Tennessee Football: Present and the Future

Glenn Clevenger, Sr.Contributor IJanuary 15, 2010

KNOXVILLE, TN - SEPTEMBER 12: A general view of Neyland Stadium before the start of a game between the UCLA Bruins and the Tennessee Volunteers on September 12, 2009 at Neyland Stadium in Knoxville, Tennessee. (Photo by Joe Murphy/Getty Images)
Joe Murphy/Getty Images

As Tennessee Vols fans, when we think of or see a photo like this article's, we are  always reflective of the football teams that have played on this hallowed field throughout the years. 

Nothing exudes more excitement for a Vol fan than our memories of past games and the great athletes that have either passed through the "T" or entered onto the field before the "T" became such a tradition. 

Some of football's greatest athletes have played on Shield-Watkins Field both for Tennessee and many other great Division I schools throughout the years.

With these thoughts and the concern for our program as we search for a new head coach, we would be remiss if we failed to consider the part of athletic director Mike Hamilton failures in his past endeavors of filling this position.

The concern that the candidate or candidates for this job should have the knowledge necessary and the experience that is required for a coach to be competitive in a conference such as the SEC have been totally neglected by Hamilton. 

I am not saying that a young coach cannot compete in the conference but I do believe that anyone without a proven and successful resume such as Lane Kiffin would be severely handicapped to perform at a level that is required of any of the SEC's football coaches.  

There are some young coaches in our league; however, they came to the SEC with some success and a lot more experience than Kiffin. 

I do remember exception to this. There was a young coach achieved a great deal of success in the SEC without prior experience as a head coach, and in fact he was the  Tennessee's coach during the early 1970s. 

Bill Battle had been a student assistant under Bear Bryant at Alabama. He was very successful as he grew through the program without knowing the SEC well when he took over at Tennessee. 

I liked him tremendously, but even with success he was not treated very fairly and proved to be unsuccessful to remain as the coach even though his record dictated that he had earned the right to do so. 

The SEC is a tough place and a lot has changed since Battle's day.

I am certainly not trying to say he was perfect but he was good enough and should have received greater respect than he was actually afforded at the time. 

The reason I pointed out this coach is to show that even though a lot has changed over the years, this conference has always dictated that experience, knowledge and above all—integrity—are the most important characteristics in a position such as this one. 

Battle's woes here were not because of his losing record; he simply lacked the experience to stand against the will of his rivals and was eventually eaten alive. He had experienced the SEC and with his ability to adapt was why he won in this conference.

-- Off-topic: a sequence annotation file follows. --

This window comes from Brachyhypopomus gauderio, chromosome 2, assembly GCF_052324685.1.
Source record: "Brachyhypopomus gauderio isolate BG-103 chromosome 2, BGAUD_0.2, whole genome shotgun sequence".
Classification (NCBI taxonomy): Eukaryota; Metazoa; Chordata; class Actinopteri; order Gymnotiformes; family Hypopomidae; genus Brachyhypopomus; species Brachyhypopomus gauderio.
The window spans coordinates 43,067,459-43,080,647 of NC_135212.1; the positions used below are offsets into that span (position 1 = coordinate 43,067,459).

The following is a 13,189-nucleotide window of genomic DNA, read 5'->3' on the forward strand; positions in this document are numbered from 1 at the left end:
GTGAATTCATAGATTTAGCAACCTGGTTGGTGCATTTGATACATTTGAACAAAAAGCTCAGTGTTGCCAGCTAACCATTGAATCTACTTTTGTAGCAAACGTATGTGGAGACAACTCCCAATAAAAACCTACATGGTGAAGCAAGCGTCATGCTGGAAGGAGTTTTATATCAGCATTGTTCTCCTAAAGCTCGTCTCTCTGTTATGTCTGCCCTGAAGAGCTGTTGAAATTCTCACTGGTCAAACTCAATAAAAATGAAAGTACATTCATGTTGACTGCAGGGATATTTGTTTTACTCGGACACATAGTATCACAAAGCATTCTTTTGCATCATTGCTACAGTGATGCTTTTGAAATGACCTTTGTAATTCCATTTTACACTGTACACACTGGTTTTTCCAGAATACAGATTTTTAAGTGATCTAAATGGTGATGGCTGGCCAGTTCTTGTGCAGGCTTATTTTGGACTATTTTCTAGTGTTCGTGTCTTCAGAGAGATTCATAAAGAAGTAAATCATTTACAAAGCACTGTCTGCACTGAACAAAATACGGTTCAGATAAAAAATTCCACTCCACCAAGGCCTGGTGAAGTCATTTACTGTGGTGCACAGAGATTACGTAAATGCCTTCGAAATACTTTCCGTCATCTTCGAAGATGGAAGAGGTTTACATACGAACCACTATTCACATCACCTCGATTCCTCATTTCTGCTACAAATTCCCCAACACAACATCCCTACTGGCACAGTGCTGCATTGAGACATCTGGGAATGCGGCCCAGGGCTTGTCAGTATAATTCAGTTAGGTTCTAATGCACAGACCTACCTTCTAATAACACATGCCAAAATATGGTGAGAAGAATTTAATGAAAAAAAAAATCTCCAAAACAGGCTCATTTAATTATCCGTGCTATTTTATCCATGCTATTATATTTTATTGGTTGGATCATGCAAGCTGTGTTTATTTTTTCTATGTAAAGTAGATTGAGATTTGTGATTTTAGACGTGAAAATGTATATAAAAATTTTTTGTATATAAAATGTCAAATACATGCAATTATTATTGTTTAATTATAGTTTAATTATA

It still was not enough to win the hearts of the powers at the time. 

And today, I fail to understand why Hamilton felt that that Kiffin would be the exception to the rule. 

I said then it made no sense and even less so now.

The only experience Kiffin had was from another conference and as an assistant coach.  

I am not going to go through all of the statistics of Kiffin's career; however, the reason I bring this up is to point out the great importance of our need to hire a coach that possesses the integrity, honesty, experience and coaching ability to perform at a level that is required at this time in Tennessee and the SEC. 

When you consider these traits or qualifications or whatever you choose to call them,  add the pure unadulterated love for Tennessee to do what is necessary to make our program achieve at the levels that we have all become accustomed to over the years, then the "short list" of candidates becomes even shorter. 

There is only one man out there right now that has everything we need to put Tennessee back where it belongs in today's SEC:  David Cutcliffe. 

Considering what we have been through, and after looking at the possible choices there is none that even makes sense other than Cutcliffe.  In addition to all of his football  qualifications, he genuinely cares about the kids who come into our program to play football.  He is an excellent role model; I am tired of this fact being left out of the equation. 

After all, isn't it supposed to be about the kids in the first place?

All I can say is, I hope with the present fiasco growing larger all the time, we need for the AD to make this thing happen quickly and with as little pain humanly possible. 

Will Hamilton have the courage to do the things that are necessary to get the final agreement made with Cutcliffe or will he continue to play his power control game at the expense of our school and our program?

I hope by this time tomorrow we will be welcoming Cutcliffe home so he can get on with  recruiting and all necessary responsibilities to get us back on the right track.